Implementing systems in beer-league teams can be difficult to impossible, especially with beginners. But there are things you can do individually that make scoring easier for everyone. Like this:

In this sequence, the Senators play the simplest of defensive systems. The defencemen and wingers build a box, and only the player closest to the puck applies pressure. The centre hovers around the centre of the box, closing the gap left by the player who pressures. This is the easiest way to play defence, but it's also very effective and therefore exactly what you want to be doing on the average beer-league team. So far, so good.

Eventually, Mark Stone gets control of the puck and skates it out into the neutral zone. Now what?

What I see often in beer league is this: The right winger sticks to the right side, the centre goes to the net, and the left winger sticks to the left wing. It sounds easy, so that's what they tell beginners to do. But, again, don't do that—forget everything they told you.

There has been a shift in how coaches design offensive plays, whether it's a simple rush and quick shot or a more complicated, set play. Instead of thinking in positions, start thinking about who gets to the offensive zone first. The first forward there becomes F1, the second becomes F2, and the third becomes F3. Easy, right?

Now, in the sequence above, Stone plays the puck to the left wing. The puck-carrier skates into the offensive zone and becomes F1, followed by Stone, who becomes F2. Centre Kyle Turris follows last, making him F3.

From there, you can follow a very easy rule: F2 takes the direct route to the net and F3 supports the puck-carrier. That way, F2 forces the defence to communicate and coordinate their coverage—which is extremely difficult for most recreational players—and the goalie needs to keep an eye on them as well. F1 can, depending on the situation, fire a shot at the net, play a pass to the front of the net, or, like in the Ottawa Senators sequence, make use of the supporting player.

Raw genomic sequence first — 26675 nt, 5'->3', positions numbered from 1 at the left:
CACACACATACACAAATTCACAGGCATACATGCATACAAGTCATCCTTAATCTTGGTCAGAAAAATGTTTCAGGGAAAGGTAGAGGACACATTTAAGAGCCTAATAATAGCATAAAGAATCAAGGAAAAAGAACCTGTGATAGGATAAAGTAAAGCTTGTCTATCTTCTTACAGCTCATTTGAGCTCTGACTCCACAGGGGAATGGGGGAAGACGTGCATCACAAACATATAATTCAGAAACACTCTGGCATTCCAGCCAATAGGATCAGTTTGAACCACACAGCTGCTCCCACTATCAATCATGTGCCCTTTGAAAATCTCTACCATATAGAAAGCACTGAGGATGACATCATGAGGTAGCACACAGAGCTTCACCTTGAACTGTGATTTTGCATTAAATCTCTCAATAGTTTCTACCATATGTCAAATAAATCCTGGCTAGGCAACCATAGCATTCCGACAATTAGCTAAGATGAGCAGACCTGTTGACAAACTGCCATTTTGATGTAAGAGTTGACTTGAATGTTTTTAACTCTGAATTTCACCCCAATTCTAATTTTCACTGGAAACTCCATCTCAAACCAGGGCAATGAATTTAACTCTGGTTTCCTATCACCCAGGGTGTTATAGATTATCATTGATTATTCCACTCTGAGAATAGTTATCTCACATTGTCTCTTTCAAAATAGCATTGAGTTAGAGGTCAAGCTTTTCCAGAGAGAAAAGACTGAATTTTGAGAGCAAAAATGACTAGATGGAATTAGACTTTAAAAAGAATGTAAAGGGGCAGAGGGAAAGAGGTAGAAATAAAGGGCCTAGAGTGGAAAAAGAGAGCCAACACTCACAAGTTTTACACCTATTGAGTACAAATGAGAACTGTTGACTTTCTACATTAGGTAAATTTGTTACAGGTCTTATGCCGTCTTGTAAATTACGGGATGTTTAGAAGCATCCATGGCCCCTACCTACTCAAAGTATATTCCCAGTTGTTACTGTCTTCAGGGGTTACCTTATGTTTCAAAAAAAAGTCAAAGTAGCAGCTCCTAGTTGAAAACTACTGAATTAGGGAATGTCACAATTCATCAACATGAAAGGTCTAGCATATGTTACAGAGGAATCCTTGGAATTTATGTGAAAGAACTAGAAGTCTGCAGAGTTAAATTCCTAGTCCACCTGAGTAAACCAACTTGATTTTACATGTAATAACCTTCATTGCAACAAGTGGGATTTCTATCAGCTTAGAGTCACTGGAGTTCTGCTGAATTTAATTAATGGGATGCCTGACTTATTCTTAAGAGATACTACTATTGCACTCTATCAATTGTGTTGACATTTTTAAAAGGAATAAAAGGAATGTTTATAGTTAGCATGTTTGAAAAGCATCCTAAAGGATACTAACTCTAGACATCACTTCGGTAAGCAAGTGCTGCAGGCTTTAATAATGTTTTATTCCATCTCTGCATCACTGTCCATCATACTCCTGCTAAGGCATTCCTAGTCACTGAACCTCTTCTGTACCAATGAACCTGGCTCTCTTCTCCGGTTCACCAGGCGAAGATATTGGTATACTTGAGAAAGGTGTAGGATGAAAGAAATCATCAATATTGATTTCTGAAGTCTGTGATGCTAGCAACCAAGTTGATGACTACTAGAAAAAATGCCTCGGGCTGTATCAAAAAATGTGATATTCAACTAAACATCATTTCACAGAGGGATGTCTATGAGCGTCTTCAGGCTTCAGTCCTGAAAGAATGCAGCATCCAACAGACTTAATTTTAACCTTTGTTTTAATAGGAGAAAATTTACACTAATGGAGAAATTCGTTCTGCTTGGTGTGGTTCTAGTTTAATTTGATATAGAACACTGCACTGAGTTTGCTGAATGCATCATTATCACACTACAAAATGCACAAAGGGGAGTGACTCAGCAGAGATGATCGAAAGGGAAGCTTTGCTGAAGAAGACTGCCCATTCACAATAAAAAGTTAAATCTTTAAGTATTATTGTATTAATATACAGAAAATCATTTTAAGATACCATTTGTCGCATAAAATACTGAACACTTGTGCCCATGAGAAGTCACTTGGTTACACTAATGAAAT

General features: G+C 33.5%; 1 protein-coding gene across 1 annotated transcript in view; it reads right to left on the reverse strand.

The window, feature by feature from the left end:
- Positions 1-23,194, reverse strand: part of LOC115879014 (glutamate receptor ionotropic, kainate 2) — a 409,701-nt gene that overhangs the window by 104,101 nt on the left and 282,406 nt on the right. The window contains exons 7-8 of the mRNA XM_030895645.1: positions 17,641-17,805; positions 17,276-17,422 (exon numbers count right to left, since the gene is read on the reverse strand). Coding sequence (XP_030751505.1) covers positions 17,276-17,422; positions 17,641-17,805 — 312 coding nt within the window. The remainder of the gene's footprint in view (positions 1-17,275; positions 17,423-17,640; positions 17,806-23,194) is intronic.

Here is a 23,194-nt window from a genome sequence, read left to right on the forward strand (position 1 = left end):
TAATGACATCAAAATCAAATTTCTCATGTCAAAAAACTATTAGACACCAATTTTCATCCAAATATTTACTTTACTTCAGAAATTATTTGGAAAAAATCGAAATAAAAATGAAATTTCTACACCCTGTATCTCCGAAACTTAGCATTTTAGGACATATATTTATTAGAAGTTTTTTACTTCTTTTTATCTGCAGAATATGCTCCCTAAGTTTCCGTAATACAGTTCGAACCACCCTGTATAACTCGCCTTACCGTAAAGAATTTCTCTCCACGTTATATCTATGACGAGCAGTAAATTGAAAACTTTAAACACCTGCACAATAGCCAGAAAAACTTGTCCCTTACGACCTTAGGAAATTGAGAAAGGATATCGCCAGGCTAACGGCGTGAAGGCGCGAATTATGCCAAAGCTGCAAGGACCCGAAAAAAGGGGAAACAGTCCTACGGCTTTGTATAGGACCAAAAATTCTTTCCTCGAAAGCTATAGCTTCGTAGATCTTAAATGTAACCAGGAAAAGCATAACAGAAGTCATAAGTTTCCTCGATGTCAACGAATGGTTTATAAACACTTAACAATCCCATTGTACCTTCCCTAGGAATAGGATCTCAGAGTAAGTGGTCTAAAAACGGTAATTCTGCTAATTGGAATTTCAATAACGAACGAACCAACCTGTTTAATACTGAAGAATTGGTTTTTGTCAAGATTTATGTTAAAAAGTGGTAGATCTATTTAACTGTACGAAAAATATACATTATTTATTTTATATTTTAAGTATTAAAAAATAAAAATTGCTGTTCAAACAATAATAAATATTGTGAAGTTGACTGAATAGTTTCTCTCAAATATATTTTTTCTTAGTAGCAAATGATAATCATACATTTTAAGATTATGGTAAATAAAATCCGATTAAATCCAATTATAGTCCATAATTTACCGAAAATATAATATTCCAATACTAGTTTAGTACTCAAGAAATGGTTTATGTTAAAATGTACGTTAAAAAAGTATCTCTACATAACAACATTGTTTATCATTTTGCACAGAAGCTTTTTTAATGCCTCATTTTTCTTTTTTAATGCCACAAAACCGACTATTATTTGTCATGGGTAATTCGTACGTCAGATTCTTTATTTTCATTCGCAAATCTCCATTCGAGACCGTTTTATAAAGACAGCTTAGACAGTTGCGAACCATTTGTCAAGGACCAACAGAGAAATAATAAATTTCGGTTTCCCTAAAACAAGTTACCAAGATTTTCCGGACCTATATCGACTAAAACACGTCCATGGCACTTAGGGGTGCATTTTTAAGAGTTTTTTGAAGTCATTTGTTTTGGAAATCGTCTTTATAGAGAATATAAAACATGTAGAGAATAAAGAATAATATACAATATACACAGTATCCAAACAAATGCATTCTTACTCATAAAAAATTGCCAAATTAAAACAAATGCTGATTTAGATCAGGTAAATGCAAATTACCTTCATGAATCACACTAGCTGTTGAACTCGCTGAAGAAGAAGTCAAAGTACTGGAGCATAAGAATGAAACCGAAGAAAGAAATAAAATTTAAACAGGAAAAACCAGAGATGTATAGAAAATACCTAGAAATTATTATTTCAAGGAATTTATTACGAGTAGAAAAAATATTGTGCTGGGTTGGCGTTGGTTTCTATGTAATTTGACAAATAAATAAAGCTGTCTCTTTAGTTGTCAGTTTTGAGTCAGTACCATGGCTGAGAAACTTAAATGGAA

Why should you follow this rule if your teammates don't do the same? Because no matter if you're F2 or F3, the puck-carrier will appreciate you being in the right place at the right time. And if everything goes well, that will lead to more goals for you and your teammates.

3. Get moving

Okay, so you drive to the net but your team can't capitalise on the scoring chance. You're still standing in front of the net and think “I'll just wait here to get a pass, so I can score a tip-in.” That's a solid idea, but no matter your skill level, you can do better. Let Vancouver Canucks forward Markus Granlund show you how:

I often see rec-hockey players getting open perfectly in front of the net. But when they don't get the pass, they'll stay there and battle a defenceman to stay in position. Now watch what Granlund does. He gets wide open in the slot and scores an easy goal, without even touching a defender at any point during the sequence.

Granlund does an excellent job moving back and forth in a circle to avoid coverage and get open again and again. Once you settle in in front of the goaltender, you'll get punished by defencemen—in any league—and it will be extremely difficult for passes to find you. Instead, try to lose your coverage by moving out of the slot when the passing option isn't there, and back in when a teammate has it behind the net.

Granlund does this perfectly here, which stood out even at the NHL level.

And it's so simple.